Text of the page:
17. #117
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    Up above,Jay has mentioned Mikhail Artemiev,an appropriate addition to this thread:M.A. is a Karelian maker(a part of NW RF adjoining Finland),and not surprisingly carries on the local,regional traditions in design of tools.
    A very gifted(and prolific)maker,he's "translated" the traditional Kirves construction methods(a complex laminate) into a solid mono-steel forging,(using the Russian analog of AISI 52100,high-Cr material for bearings,mostly).
    Here's a good general overview of his work,including some landscapes of the area,the environment where these fantastic tools were born,so long ago...http://rusknife.com/topic/8769-%D0%B...C%D0%B5%D0%B2/

  18. #118
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    English translation of Jake's link.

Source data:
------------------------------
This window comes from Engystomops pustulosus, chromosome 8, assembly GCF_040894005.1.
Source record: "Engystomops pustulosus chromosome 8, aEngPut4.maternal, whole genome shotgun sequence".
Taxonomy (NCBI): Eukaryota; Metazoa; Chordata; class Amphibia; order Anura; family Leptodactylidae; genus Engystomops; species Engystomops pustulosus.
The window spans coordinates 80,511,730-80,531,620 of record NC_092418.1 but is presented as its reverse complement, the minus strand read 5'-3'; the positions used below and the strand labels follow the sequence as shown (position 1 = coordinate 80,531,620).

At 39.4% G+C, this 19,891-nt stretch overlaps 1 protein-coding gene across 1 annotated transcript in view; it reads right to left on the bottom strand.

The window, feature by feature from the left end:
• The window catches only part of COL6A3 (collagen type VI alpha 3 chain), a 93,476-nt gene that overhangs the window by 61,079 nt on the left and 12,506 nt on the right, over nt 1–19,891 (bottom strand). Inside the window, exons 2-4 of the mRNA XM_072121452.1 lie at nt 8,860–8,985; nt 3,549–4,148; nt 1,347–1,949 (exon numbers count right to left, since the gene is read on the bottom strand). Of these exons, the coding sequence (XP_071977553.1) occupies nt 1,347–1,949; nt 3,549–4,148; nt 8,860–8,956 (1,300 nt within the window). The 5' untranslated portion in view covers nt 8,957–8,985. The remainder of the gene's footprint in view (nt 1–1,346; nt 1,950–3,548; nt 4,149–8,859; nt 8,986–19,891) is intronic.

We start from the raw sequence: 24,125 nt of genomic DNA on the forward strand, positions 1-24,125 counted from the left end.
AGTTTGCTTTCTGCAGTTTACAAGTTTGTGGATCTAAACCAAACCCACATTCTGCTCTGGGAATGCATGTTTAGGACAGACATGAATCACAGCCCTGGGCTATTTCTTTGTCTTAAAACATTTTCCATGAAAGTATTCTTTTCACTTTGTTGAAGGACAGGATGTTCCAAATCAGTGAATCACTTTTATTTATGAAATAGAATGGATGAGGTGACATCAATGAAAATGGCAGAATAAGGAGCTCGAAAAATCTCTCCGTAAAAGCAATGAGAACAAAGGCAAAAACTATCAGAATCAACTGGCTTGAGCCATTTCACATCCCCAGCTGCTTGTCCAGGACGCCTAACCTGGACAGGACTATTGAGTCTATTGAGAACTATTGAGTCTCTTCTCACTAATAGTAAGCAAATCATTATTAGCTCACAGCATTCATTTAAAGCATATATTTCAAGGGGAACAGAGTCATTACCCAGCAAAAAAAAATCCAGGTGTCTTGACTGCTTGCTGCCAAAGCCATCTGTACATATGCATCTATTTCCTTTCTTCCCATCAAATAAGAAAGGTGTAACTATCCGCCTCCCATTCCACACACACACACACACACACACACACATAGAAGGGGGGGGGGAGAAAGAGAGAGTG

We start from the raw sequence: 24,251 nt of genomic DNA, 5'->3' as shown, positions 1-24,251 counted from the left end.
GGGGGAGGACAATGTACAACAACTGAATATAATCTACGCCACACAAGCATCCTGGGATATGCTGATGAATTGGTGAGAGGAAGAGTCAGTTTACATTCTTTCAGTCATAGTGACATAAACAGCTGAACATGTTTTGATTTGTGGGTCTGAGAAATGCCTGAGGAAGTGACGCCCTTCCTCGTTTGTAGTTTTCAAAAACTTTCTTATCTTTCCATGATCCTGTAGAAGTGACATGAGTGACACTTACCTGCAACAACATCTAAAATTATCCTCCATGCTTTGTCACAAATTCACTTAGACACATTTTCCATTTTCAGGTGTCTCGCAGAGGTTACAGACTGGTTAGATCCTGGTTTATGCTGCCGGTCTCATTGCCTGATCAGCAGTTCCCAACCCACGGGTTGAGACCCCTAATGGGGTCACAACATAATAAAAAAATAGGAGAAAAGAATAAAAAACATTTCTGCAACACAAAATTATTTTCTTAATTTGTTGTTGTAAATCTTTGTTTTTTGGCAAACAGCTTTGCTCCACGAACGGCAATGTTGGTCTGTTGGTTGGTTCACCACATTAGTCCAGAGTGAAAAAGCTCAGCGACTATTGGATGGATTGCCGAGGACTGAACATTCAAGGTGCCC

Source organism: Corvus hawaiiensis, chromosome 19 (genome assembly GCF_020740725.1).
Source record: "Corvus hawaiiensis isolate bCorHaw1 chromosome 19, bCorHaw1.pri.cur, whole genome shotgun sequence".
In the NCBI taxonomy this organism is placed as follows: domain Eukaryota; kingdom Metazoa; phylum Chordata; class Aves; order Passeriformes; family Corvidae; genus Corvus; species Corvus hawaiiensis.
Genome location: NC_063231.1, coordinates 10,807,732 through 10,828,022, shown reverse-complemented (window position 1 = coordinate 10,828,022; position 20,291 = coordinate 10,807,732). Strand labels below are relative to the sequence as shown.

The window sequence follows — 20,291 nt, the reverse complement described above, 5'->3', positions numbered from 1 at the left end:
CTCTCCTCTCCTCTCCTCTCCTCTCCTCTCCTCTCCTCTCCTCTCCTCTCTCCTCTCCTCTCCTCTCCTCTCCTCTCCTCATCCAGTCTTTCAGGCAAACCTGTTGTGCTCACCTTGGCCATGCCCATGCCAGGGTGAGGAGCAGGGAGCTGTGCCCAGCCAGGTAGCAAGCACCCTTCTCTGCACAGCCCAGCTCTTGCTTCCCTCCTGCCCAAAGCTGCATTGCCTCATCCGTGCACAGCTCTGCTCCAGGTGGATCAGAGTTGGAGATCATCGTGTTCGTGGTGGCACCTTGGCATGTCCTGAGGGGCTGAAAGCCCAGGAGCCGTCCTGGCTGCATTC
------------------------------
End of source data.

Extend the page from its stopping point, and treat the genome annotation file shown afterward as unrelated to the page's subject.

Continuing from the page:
https://translate.google.com/transla...%2F&edit-text=

  19. #119
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    Thanks,Square_peg,kind of you to do that.

  20. #120
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    Quote Originally Posted by jake pogg View Post
    Far out,Jay,thanks for posting these....(the bottom photo is from Martti's class,or are these also yours?)
    Hi Jake,

    Only one of each.
    M.M displayed that accordingly with the preferred head weight vs the diameter of the log hewn( as highlighted by the width of the transition from eye to edge). I hope you get my gists.

    M.M also has elaborated the use of birch for handle instead of hickory or Elm. Read that somewhere else that selection of properly dried handle can affect the overall balance and performance of the axe hung.
    Kindly correct me for that noobie claim?
    “Choose the knife design that looks most useful to you and your past experiences.
    What someone else tells you is based on their use and history.”-Daniel Winkler